After a Tennessee study found negative long-term academic and behavioral outcomes for pre-K attendees, the results sent waves through North Carolina’s policy conversation.
Some asked whether NC Pre-K, the state’s preschool program for 4-year-olds in low-income families and other eligibility categories, was worth sustaining and expanding. In recent years, the program has reached about half of eligible children, or a quarter of all 4-year-olds — excluding a large drop in attendance during the pandemic.
This week Sen. Michael Lee, R-New Hanover, and SAS CEO Jim Goodnight defended the program in an editorial in The News & Observer. They pointed to research that shows NC Pre-K’s academic and social benefits lasting into middle school.
“Some are suggesting we reconsider whether NC Pre-K should continue at all,” Lee and Goodnight wrote. “In North Carolina, the data clearly signals that the answer is a resounding ‘yes.’”
Early childhood researchers largely agree. They say our policy conversations should not focus on whether the state should provide pre-K, but on how.
Which skills are fading?
Pre-K’s positive effects fading over time, or, in the case of the Tennessee study, pre-K attendance resulting in poorer student outcomes, led a group of researchers including Peg Burchinal, a professor at the University of Virginia’s school of education and human development, to ask why.
Could it be that programs with these results aren’t focusing on the right skills? Could it be that early elementary experiences hinder pre-K attendees more than non-attendees? Is the fade-out due to an overlap in skills taught in kindergarten with those in pre-K?
Burchinal studied NC Pre-K attendees and non-attendees in rural southeast North Carolina in a 2021 study and found that, by the end of kindergarten, some pre-K gains faded more than others. Students’ gains in reading had almost vanished by the spring of their kindergarten year, for example. Their math and language gains had slightly decreased. But their gains in executive functioning had increased.
So the researchers lean toward the “trifecta” hypothesis to explain fade-out: “that long-term impacts only occur when Pre-K programs target the skills that uniquely support subsequent learning and development,” the paper says.
The researchers argue that more abstract skills, such as language and executive functioning (like adaptable thinking and self-regulation), are less likely to lead to fade-out, and are more developmentally appropriate.
The researchers then looked at classroom practices to find out which ones seemed to promote less fade-out. The study found 35% of children’s pre-K experiences were spent in large group activities, 25% in literacy instruction, 15% in math, and 4% in “complex teacher talk.”
Burchinal’s main conclusion? “Teaching rote skills in pre-K is ineffective,” she said during a Duke Sanford School of Public Policy lecture Tuesday. The study found that large-group instruction was the strongest negative predictor of such skills as language, decoding, math, and inhibitory control and attention.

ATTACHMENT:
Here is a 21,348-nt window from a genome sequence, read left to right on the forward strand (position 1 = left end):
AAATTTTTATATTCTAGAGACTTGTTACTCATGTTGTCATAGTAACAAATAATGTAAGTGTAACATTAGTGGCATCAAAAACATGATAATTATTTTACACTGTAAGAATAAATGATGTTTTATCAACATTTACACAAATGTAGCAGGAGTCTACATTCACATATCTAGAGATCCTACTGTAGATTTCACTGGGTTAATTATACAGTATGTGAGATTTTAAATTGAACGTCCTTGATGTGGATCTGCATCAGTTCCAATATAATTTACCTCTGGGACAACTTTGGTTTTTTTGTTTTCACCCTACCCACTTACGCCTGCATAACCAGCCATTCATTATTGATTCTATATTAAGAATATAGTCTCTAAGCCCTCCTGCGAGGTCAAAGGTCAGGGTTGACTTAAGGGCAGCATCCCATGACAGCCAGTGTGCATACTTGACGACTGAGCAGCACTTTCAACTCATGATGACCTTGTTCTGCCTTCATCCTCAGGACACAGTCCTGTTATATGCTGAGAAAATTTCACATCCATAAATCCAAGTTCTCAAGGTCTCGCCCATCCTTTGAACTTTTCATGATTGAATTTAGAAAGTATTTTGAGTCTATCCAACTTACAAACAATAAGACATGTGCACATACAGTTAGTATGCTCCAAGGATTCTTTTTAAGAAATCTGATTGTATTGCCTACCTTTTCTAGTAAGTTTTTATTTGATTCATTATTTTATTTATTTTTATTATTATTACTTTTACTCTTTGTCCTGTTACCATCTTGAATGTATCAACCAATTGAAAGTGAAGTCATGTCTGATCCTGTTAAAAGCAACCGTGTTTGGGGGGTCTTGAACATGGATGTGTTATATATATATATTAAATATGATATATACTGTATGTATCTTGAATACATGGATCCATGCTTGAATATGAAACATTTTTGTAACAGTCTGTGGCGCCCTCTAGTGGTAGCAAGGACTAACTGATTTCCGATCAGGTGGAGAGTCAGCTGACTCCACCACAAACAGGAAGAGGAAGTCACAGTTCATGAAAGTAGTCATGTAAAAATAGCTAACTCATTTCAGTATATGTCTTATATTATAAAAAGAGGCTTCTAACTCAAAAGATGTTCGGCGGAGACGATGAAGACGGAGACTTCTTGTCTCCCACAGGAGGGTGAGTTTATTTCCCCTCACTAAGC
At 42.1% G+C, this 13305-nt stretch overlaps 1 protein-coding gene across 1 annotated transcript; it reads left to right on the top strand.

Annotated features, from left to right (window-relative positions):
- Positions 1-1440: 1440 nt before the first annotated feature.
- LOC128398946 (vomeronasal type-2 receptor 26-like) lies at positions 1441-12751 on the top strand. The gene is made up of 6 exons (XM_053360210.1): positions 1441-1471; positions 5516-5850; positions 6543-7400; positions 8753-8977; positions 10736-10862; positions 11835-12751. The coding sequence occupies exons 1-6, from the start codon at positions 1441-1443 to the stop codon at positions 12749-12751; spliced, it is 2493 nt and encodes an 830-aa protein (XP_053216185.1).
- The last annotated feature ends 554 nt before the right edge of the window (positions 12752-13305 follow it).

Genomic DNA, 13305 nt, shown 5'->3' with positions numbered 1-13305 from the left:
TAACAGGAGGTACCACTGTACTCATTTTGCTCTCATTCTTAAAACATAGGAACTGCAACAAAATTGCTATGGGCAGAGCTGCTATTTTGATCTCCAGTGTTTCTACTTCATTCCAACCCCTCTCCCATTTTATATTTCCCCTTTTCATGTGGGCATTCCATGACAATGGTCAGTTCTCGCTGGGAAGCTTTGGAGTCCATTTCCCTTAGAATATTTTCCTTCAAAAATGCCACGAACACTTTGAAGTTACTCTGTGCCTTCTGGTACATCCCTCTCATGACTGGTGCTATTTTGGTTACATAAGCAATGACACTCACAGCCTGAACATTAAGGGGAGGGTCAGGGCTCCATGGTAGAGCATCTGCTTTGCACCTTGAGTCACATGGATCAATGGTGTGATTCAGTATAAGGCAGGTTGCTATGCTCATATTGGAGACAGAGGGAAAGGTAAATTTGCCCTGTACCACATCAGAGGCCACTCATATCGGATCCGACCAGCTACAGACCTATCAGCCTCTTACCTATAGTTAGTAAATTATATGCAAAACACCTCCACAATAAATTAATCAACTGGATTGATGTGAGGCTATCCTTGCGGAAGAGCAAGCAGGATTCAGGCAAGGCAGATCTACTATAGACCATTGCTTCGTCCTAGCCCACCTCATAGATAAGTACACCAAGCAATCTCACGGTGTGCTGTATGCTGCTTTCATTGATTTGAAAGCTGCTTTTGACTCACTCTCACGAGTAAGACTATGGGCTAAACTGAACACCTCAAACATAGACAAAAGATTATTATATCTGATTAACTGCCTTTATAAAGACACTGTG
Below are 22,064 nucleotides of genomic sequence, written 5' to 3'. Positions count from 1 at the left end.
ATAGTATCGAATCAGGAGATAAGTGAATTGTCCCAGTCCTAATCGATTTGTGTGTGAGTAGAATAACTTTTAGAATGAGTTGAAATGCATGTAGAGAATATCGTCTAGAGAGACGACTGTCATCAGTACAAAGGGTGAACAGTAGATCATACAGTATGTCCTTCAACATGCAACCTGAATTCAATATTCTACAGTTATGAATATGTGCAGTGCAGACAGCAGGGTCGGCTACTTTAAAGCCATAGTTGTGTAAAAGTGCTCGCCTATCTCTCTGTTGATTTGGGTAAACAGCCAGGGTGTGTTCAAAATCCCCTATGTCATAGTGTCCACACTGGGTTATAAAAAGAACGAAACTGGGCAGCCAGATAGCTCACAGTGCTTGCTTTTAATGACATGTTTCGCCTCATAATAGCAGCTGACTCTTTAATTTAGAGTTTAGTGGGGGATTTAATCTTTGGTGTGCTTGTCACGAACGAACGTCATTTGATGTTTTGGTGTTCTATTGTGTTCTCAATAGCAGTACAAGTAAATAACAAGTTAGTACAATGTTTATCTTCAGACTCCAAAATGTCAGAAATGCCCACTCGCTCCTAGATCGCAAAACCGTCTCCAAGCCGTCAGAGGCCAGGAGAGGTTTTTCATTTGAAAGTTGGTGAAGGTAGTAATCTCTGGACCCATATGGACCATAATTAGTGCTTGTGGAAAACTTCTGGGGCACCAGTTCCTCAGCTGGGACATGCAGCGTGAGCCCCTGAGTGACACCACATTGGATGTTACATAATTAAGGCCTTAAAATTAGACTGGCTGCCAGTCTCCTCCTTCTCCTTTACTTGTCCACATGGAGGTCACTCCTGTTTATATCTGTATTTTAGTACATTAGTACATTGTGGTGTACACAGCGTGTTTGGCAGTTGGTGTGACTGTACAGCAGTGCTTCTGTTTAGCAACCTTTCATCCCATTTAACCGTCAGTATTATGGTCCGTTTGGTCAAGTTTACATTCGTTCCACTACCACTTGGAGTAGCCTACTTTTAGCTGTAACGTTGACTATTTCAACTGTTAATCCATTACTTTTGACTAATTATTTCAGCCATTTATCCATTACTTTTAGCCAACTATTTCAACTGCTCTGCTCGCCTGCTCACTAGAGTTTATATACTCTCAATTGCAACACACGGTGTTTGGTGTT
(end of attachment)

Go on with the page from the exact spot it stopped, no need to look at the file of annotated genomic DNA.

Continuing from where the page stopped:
If abstract skills are the goal, Burchinal said, limiting large-group instruction to 10 minutes or less and increasing “complex teacher talk” in small groups or between the teacher and individual children are important.
Getting the balance right
But a high-quality program might not need to choose between academics and abstract skills, said Sandra Soliday Hong, advanced research scientist at the Frank Porter Graham Child Development Institute at UNC-Chapel Hill.
“It’s not that false dichotomy of academic versus play,” Hong said in an interview with EdNC.
The question of Pre-K’s most effective focus is particularly relevant for classrooms across North Carolina this year, as state-mandated training rolls out, aimed at improving knowledge and practice in teaching children to read among teachers from pre-K through fifth grade. Literacy instruction was the most common academic focus in the pre-K classrooms in Burchinal’s study.
“I asked whether this time could be used more productively in trying to promote some of these more abstract skills that do not seem to be promoted as well once children get to school,” Burchinal said.
Yet some rote literacy instruction is important for students who might have more difficulty learning to read, Hong said.
“Estimates for kids who are likely to struggle learning to read are between 11 and 20%, and so those kids need direct rote instruction, and especially during the period of time when neural architecture around letter-sound correspondence is being built by their peers,” Hong said. “They need that support to be able to move along with their peers neurologically. So we could be leaving behind two to four kids in every classroom if we don’t do that.”
Hong said fade-out shouldn’t be a large concern for NC Pre-K, but that there’s room for improvement when it comes to developmentally appropriate content instruction — particularly in increasing child-teacher interactions in a research-backed way.
“We aren’t quite there yet,” she said. “And that’s reflective of the field in general.”